When we think about future directions and [treatment] of current patients, it’s always important to think about how we sequence treatment. We know that the addition of pembrolizumab to the chemotherapy backbone in primary advanced or recurrent cervical cancer really has changed the game and should continue to be used in those patients who have CPS [combined positive score] greater than or equal to 1. The use of tisotumab vedotin has also advanced the care of these patients. We’re waiting for the confirmatory trial, but this is an option right now and should be utilized. Cervical cancer is a rare disease, and those who have advanced or recurrent disease are an even smaller subset group. If you see only a few cervical cancers a year, you may not be comfortable with using this treatment. Partnering with medical or gynecologic oncology colleagues is important for giving these patients therapy that has improved efficacy and manageable toxicities; it is really important so we can continue to provide these patients the best options for their treatment. Using immunotherapy after immunotherapy, I think, is yet to be understood, but there are clinical trials. Once again, either offering patients clinical trials or partnering with centers that have clinical trials may be important. I talked about some other biomarkers that are up and coming, including HER2 expression or HER2 gene amplification, but using NGS [next-generation sequencing] may also be informative for unique mutations where patients may be candidates for basket trials or phase 1 trials….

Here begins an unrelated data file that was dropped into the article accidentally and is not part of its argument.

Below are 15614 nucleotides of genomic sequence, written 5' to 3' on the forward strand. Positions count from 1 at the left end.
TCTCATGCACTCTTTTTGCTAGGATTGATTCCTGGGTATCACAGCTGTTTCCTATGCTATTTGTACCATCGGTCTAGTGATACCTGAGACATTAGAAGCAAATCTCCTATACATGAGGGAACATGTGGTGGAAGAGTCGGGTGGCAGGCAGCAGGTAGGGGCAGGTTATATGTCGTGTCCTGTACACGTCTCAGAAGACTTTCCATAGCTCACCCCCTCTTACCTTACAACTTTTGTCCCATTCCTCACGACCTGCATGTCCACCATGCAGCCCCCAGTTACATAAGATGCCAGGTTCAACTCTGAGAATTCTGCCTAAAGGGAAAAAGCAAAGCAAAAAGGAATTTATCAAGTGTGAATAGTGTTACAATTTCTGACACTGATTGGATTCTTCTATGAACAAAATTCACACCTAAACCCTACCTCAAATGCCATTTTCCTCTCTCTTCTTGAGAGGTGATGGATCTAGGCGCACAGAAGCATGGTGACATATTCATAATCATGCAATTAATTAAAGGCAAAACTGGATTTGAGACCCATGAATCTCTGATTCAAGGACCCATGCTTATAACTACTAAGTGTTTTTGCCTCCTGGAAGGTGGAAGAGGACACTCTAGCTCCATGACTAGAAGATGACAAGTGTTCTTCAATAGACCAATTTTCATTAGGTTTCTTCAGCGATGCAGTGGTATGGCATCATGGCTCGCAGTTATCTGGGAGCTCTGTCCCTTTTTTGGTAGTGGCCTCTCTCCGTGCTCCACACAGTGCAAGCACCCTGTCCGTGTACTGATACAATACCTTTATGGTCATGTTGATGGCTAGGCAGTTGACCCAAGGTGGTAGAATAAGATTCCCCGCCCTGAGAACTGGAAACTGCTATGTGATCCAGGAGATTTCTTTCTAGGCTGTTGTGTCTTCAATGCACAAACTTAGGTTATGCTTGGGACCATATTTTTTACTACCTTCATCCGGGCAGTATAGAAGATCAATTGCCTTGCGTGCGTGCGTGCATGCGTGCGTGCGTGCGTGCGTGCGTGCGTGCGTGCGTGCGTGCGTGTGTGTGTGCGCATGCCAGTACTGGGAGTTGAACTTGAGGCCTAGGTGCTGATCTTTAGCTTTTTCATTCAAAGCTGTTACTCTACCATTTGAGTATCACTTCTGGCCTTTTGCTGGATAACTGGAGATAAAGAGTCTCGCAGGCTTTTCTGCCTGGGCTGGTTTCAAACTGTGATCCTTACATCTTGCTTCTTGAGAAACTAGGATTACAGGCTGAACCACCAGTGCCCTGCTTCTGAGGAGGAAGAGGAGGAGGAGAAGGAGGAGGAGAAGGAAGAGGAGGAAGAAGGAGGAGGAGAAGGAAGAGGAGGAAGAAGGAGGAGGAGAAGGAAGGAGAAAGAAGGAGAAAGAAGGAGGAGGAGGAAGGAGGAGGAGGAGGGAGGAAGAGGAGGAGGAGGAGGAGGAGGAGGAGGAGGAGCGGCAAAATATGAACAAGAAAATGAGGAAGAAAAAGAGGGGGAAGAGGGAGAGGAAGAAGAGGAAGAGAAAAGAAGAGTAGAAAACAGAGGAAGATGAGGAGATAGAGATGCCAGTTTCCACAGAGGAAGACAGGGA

Now that we know that frontline therapy has been pretty well established, we need to continue to address the unmet needs in cervical cancer. Tisotumab vedotin is currently filling one of those need gaps, but understanding where the future of cervical cancer lies is really important. The use of pembrolizumab in the local advanced setting is being explored. Combining pembrolizumab with chemoradiation is being evaluated, and that study will hopefully read out within the next year. This may move immunotherapy even earlier in treatment, and we may actually create a new unmet need in cervical cancer. I think it’s really important to continue to explore options of treatment for these patients, including immunotherapy after immunotherapy, and then looking at novel combinations. We talked about immunotherapy combinations, but also looking at tisotumab vedotin with immunotherapy, tisotumab vedotin with bevacizumab, and other novel combinations, including the role of the trastuzumab, an ADC [antibody-drug conjugate], and what role that might play in patients who have HER2 expression with cervical cancer. It’s a small subset of patients, but those patients who have that positive biomarker may benefit from that therapy.

Transcript edited for clarity.